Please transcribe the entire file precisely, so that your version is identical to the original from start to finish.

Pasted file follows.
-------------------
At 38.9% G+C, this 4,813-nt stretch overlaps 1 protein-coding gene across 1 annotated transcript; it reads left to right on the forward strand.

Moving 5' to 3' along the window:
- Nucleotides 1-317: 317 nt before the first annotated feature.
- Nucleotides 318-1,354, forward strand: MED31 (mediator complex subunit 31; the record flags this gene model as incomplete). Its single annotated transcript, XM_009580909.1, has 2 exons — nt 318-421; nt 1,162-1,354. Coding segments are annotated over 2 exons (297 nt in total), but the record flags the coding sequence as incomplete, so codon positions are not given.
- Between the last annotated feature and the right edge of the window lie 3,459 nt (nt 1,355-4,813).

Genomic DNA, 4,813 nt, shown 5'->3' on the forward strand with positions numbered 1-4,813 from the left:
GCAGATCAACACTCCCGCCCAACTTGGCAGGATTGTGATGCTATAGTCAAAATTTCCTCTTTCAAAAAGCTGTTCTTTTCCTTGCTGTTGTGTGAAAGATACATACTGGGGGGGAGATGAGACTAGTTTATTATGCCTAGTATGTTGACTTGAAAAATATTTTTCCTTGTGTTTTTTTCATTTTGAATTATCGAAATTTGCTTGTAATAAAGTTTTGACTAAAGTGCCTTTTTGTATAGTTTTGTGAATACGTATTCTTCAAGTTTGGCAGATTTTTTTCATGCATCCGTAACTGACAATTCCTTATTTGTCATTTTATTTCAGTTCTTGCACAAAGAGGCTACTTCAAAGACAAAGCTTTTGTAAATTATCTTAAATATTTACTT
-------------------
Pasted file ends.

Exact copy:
At 38.9% G+C, this 4,813-nt stretch overlaps 1 protein-coding gene across 1 annotated transcript; it reads left to right on the forward strand.

Moving 5' to 3' along the window:
- Nucleotides 1-317: 317 nt before the first annotated feature.
- Nucleotides 318-1,354, forward strand: MED31 (mediator complex subunit 31; the record flags this gene model as incomplete). Its single annotated transcript, XM_009580909.1, has 2 exons — nt 318-421; nt 1,162-1,354. Coding segments are annotated over 2 exons (297 nt in total), but the record flags the coding sequence as incomplete, so codon positions are not given.
- Between the last annotated feature and the right edge of the window lie 3,459 nt (nt 1,355-4,813).

Genomic DNA, 4,813 nt, shown 5'->3' on the forward strand with positions numbered 1-4,813 from the left:
GCAGATCAACACTCCCGCCCAACTTGGCAGGATTGTGATGCTATAGTCAAAATTTCCTCTTTCAAAAAGCTGTTCTTTTCCTTGCTGTTGTGTGAAAGATACATACTGGGGGGGAGATGAGACTAGTTTATTATGCCTAGTATGTTGACTTGAAAAATATTTTTCCTTGTGTTTTTTTCATTTTGAATTATCGAAATTTGCTTGTAATAAAGTTTTGACTAAAGTGCCTTTTTGTATAGTTTTGTGAATACGTATTCTTCAAGTTTGGCAGATTTTTTTCATGCATCCGTAACTGACAATTCCTTATTTGTCATTTTATTTCAGTTCTTGCACAAAGAGGCTACTTCAAAGACAAAGCTTTTGTAAATTATCTTAAATATTTACTT